What’s better than biting into a crisp, juicy apple? How about knowing that it’s doing as much good for your health as it is for your taste buds? Apples contain an abundance of healthy flavonoids, which are antioxidants that reduce your risk of developing heart disease and cancer. When reaching for this crunchy treat, however, remember to leave the skin on. This is where almost all of the apple’s nutrients are found. Some bariatric patients can find fruit skins difficult to digest (and especially short term post-op) but if you chew and then chew again it shouldn’t pose a problem further out.
Apples are also high in fibre, which helps lower cholesterol and flush toxins from your body. And while you might be tempted to reach for a glass of apple juice, the whole fruit is always a better choice. Drinking a glass of juice provides you with only some of the nutrients found in the whole fruit and none of the fibre. If you do opt for apple juice then why not dilute half half with water. There’s an additional benefit to the whole fruit: While a glass of apple juice probably won’t satisfy your hunger, chomping on a whole apple will. So skip right over those bottles and head for the produce aisle, farmer’s market or orchard to pick a juicy one.
I love apples in all their guises and use them in both sweet and savoury ways; raw and cooked; in simple and sophisticated dishes; and especially when in season. In the UK we have enjoyed a bumper season and growers are saying this is the best year ever for the crop – but then they often say that. I know friends also had a glut from their trees and I therefore have been be seen helping myself to roadside baskets of ‘windfalls’ from kindly folk who encourage you to take a few…or more! My own single newly-planted tree has produced just a handful of fine specimens so I hope to return the favour in years to come. Thankfully my pears have fared a little better.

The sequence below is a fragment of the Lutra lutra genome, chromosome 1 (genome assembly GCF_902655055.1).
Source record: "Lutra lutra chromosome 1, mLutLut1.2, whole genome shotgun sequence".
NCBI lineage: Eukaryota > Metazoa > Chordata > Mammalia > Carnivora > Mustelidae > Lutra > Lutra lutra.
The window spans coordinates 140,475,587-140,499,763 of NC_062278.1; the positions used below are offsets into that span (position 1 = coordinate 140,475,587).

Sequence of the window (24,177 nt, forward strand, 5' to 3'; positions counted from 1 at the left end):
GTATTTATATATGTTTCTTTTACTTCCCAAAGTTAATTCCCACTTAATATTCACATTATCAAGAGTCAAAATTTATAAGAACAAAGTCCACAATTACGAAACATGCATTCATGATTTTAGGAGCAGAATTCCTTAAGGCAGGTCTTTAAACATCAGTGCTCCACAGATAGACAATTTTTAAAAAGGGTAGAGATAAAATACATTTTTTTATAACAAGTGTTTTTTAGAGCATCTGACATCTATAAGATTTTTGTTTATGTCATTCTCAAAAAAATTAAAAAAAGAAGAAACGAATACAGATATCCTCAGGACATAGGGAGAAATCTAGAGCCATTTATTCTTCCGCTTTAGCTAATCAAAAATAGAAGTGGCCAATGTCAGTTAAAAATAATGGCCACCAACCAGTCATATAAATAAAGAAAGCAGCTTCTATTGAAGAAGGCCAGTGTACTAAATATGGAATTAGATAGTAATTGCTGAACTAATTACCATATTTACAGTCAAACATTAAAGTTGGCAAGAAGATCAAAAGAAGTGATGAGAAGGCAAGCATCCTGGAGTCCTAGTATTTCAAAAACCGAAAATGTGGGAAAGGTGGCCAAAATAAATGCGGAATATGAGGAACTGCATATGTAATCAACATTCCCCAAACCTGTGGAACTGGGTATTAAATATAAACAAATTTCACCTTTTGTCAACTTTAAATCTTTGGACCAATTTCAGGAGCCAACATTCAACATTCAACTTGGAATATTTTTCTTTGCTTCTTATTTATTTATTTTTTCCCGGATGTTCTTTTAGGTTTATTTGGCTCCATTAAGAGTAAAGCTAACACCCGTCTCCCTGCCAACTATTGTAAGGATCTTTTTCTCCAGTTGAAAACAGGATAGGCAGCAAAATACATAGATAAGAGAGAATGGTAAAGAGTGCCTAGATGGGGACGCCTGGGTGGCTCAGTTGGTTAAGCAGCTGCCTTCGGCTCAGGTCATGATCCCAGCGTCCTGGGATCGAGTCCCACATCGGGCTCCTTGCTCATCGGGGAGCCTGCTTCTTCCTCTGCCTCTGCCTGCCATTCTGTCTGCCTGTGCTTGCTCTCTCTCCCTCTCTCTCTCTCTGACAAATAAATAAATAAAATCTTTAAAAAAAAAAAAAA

We are now beginning to cook more and more in the bariatric cookery kitchen with the apples we have stored rather than just munching them from the fruit bowl – here are some recipes we have enjoyed and revisited …
So what have we been making this autumn/fall with such an abundance of apples? One of the simplest has been an apple sauce that you can serve with meat, porridge oats or yogurt for example, or simply as a small sweet treat if you’re still on the pureed stage after surgery. I make mine now without the peeling the fruit and somehow it tastes better and I think has a better nutritional profile. I just core, without peeling, slice and cook in a little water then blitz to make a smooth sauce. I also like to dry some apples in my range cooker for adding to breakfast mixtures and other dried fruits in a special compote.
Other recipes you might like to try:
A Fruit Compôte or Baked Delight for Breakfast or Dessert:
A Fruit Crumble:
A Soup or Salad:
A Main Course Dish/Entrée:
A Conserve for Breakfast or Teatime:
Apple and Berry Conserve (recipe here)